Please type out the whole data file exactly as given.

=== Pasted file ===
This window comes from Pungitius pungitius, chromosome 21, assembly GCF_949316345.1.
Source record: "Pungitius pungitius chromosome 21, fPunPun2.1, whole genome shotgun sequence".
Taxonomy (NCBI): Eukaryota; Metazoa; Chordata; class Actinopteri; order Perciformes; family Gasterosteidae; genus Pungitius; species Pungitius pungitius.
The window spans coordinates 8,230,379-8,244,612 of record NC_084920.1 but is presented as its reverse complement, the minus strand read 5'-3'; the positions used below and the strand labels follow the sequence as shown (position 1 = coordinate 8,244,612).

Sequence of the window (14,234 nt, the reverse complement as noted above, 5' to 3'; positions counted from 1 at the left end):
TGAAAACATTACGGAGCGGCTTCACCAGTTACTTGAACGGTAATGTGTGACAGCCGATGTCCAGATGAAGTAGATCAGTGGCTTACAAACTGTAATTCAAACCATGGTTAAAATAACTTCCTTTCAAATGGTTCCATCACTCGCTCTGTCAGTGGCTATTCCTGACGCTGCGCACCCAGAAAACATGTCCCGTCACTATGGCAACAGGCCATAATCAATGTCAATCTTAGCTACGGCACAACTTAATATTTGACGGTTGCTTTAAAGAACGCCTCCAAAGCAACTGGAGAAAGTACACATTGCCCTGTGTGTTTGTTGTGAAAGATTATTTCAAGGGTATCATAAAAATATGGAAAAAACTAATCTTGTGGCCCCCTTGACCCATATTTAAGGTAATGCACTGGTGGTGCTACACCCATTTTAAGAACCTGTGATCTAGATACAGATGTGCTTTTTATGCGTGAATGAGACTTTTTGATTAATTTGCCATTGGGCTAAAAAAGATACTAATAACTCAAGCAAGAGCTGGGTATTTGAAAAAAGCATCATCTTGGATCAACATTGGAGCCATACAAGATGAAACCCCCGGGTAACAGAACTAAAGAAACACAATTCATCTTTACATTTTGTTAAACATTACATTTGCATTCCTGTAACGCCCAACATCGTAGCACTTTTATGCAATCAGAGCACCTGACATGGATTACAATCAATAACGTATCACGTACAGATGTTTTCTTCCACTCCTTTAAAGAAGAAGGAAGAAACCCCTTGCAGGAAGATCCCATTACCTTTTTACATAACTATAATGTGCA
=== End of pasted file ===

This window comes from Pungitius pungitius, chromosome 21, assembly GCF_949316345.1.
Source record: "Pungitius pungitius chromosome 21, fPunPun2.1, whole genome shotgun sequence".
Taxonomy (NCBI): Eukaryota; Metazoa; Chordata; class Actinopteri; order Perciformes; family Gasterosteidae; genus Pungitius; species Pungitius pungitius.
The window spans coordinates 8,230,379-8,244,612 of record NC_084920.1 but is presented as its reverse complement, the minus strand read 5'-3'; the positions used below and the strand labels follow the sequence as shown (position 1 = coordinate 8,244,612).

Sequence of the window (14,234 nt, the reverse complement as noted above, 5' to 3'; positions counted from 1 at the left end):
TGAAAACATTACGGAGCGGCTTCACCAGTTACTTGAACGGTAATGTGTGACAGCCGATGTCCAGATGAAGTAGATCAGTGGCTTACAAACTGTAATTCAAACCATGGTTAAAATAACTTCCTTTCAAATGGTTCCATCACTCGCTCTGTCAGTGGCTATTCCTGACGCTGCGCACCCAGAAAACATGTCCCGTCACTATGGCAACAGGCCATAATCAATGTCAATCTTAGCTACGGCACAACTTAATATTTGACGGTTGCTTTAAAGAACGCCTCCAAAGCAACTGGAGAAAGTACACATTGCCCTGTGTGTTTGTTGTGAAAGATTATTTCAAGGGTATCATAAAAATATGGAAAAAACTAATCTTGTGGCCCCCTTGACCCATATTTAAGGTAATGCACTGGTGGTGCTACACCCATTTTAAGAACCTGTGATCTAGATACAGATGTGCTTTTTATGCGTGAATGAGACTTTTTGATTAATTTGCCATTGGGCTAAAAAAGATACTAATAACTCAAGCAAGAGCTGGGTATTTGAAAAAAGCATCATCTTGGATCAACATTGGAGCCATACAAGATGAAACCCCCGGGTAACAGAACTAAAGAAACACAATTCATCTTTACATTTTGTTAAACATTACATTTGCATTCCTGTAACGCCCAACATCGTAGCACTTTTATGCAATCAGAGCACCTGACATGGATTACAATCAATAACGTATCACGTACAGATGTTTTCTTCCACTCCTTTAAAGAAGAAGGAAGAAACCCCTTGCAGGAAGATCCCATTACCTTTTTACATAACTATAATGTGCA